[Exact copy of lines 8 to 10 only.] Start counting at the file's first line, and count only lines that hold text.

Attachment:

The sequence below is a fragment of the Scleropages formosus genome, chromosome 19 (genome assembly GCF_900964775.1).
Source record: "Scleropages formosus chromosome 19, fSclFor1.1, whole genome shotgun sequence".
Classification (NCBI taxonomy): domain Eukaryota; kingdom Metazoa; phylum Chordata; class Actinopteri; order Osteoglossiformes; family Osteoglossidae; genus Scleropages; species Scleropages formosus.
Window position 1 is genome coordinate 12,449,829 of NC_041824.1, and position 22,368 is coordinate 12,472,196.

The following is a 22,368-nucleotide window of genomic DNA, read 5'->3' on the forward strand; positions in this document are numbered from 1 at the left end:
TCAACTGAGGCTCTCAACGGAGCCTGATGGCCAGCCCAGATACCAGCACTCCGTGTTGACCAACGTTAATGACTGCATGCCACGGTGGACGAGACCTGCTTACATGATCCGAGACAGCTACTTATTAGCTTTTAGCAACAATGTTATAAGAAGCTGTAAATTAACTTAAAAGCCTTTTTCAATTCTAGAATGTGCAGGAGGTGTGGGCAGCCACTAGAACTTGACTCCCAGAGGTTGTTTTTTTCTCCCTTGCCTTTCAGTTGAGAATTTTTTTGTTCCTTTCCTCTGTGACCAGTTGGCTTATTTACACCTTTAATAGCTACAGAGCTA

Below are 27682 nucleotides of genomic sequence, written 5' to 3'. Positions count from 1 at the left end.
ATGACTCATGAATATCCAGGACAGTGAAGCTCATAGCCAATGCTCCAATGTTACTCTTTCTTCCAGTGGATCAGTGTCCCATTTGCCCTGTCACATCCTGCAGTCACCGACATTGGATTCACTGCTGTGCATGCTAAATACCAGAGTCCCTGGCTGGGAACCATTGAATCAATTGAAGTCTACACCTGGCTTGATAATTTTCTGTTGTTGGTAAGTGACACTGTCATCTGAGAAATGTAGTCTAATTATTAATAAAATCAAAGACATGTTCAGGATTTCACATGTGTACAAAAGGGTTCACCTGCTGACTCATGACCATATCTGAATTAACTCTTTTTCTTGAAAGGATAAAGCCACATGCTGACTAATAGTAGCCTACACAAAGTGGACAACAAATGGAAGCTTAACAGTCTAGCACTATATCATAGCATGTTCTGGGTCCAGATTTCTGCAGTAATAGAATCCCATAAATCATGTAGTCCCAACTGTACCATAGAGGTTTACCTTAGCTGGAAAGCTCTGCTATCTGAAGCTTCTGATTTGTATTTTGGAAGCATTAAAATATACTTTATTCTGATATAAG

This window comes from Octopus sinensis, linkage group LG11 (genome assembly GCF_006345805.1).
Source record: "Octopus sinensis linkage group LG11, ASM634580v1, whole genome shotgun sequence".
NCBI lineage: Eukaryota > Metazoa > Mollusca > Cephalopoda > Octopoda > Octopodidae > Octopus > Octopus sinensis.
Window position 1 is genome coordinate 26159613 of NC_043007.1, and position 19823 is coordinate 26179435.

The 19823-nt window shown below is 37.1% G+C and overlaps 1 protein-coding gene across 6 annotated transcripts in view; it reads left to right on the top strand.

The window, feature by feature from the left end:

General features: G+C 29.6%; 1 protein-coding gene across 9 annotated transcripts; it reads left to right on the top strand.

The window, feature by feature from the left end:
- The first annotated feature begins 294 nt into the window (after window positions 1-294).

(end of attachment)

ATGACTCATGAATATCCAGGACAGTGAAGCTCATAGCCAATGCTCCAATGTTACTCTTTCTTCCAGTGGATCAGTGTCCCATTTGCCCTGTCACATCCTGCAGTCACCGACATTGGATTCACTGCTGTGCATGCTAAATACCAGAGTCCCTGGCTGGGAACCATTGAATCAATTGAAGTCTACACCTGGCTTGATAATTTTCTGTTGTTGGTAAGTGACACTGTCATCTGAGAAATGTAGTCTAATTATTAATAAAATCAAAGACATGTTCAGGATTTCACATGTGTACAAAAGGGTTCACCTGCTGACTCATGACCATATCTGAATTAACTCTTTTTCTTGAAAGGATAAAGCCACATGCTGACTAATAGTAGCCTACACAAAGTGGACAACAAATGGAAGCTTAACAGTCTAGCACTATATCATAGCATGTTCTGGGTCCAGATTTCTGCAGTAATAGAATCCCATAAATCATGTAGTCCCAACTGTACCATAGAGGTTTACCTTAGCTGGAAAGCTCTGCTATCTGAAGCTTCTGATTTGTATTTTGGAAGCATTAAAATATACTTTATTCTGATATAAG

This window comes from Octopus sinensis, linkage group LG11 (genome assembly GCF_006345805.1).
Source record: "Octopus sinensis linkage group LG11, ASM634580v1, whole genome shotgun sequence".